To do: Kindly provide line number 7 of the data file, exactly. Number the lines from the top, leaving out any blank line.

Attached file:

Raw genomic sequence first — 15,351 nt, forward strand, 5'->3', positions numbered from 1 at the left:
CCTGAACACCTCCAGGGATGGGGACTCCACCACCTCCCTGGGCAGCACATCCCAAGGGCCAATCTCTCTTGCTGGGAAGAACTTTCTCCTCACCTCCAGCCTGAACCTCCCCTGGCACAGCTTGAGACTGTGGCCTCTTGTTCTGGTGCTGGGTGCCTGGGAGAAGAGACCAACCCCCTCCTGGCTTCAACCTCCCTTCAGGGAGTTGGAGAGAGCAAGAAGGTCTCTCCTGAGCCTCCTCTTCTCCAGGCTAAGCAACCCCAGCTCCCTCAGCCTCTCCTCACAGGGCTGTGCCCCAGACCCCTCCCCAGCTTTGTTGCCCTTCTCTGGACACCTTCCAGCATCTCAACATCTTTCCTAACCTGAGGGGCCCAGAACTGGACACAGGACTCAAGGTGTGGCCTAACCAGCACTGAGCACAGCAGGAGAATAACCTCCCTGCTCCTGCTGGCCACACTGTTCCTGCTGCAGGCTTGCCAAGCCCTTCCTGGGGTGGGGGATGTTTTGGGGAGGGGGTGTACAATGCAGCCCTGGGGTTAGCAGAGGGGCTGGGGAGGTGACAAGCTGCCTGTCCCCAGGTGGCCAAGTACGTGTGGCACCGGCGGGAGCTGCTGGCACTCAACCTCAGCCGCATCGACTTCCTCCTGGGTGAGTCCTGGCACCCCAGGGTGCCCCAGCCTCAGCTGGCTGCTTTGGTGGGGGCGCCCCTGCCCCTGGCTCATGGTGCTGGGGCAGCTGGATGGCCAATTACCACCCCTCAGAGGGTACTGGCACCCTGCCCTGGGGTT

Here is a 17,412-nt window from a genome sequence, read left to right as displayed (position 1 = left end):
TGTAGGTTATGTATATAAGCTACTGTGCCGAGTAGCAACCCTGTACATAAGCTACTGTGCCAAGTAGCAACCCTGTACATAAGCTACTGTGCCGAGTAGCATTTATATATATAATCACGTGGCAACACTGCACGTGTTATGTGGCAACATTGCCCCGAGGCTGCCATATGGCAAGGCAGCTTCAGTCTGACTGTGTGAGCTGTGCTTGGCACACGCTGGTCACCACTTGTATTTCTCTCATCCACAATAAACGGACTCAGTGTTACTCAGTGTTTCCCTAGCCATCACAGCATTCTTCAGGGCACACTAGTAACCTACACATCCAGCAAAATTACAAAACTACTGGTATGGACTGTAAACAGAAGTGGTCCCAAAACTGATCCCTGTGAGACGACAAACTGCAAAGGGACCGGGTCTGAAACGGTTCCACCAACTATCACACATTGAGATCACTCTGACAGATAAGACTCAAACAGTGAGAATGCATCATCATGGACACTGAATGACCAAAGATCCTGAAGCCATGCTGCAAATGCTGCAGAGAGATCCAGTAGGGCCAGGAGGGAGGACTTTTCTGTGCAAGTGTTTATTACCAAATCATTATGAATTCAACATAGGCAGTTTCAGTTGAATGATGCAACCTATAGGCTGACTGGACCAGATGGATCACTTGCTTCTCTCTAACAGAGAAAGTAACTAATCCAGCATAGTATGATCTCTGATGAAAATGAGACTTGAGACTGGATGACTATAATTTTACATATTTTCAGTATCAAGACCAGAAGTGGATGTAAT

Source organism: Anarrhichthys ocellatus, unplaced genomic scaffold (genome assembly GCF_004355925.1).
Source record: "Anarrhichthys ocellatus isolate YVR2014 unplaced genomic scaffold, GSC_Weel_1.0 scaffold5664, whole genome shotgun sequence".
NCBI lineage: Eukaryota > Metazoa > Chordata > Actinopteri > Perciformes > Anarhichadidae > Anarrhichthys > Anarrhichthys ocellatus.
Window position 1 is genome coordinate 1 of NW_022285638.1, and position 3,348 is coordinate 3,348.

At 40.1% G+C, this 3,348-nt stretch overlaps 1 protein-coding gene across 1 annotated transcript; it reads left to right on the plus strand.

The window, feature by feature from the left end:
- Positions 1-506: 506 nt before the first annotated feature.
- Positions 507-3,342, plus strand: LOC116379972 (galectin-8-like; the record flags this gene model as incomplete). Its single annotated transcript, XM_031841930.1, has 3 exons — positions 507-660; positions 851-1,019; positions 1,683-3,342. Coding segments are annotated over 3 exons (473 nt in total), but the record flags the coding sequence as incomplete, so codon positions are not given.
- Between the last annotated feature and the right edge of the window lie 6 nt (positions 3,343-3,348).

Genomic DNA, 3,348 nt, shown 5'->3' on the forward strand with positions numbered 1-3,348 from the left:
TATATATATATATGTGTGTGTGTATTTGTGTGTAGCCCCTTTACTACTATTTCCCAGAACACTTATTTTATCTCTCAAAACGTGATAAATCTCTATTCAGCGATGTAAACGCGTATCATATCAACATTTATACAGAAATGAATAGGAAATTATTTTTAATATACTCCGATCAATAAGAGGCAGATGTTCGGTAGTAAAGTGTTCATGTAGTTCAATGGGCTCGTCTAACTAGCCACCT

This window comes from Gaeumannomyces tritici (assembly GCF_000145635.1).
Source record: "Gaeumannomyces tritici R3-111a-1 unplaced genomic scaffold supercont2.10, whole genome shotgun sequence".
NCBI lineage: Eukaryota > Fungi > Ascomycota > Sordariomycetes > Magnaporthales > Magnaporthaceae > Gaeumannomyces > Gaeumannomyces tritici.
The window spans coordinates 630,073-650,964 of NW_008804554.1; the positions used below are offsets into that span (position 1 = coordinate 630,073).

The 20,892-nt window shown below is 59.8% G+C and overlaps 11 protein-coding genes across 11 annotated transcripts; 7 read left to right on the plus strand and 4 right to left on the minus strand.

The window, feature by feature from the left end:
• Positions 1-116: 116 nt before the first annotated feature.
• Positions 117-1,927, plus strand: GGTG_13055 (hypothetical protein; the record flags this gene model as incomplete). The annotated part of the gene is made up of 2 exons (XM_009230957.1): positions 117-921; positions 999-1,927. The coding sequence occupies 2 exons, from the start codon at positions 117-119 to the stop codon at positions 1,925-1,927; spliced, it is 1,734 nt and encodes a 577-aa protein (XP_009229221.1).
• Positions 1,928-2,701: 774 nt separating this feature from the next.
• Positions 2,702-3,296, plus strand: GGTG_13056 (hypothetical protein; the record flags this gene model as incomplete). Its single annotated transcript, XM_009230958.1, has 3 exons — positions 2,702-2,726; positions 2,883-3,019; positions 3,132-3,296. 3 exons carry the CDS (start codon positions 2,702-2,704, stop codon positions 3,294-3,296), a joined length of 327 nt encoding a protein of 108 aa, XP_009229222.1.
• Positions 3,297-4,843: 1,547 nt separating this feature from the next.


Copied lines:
NCBI lineage: Eukaryota > Metazoa > Chordata > Actinopteri > Perciformes > Anarhichadidae > Anarrhichthys > Anarrhichthys ocellatus.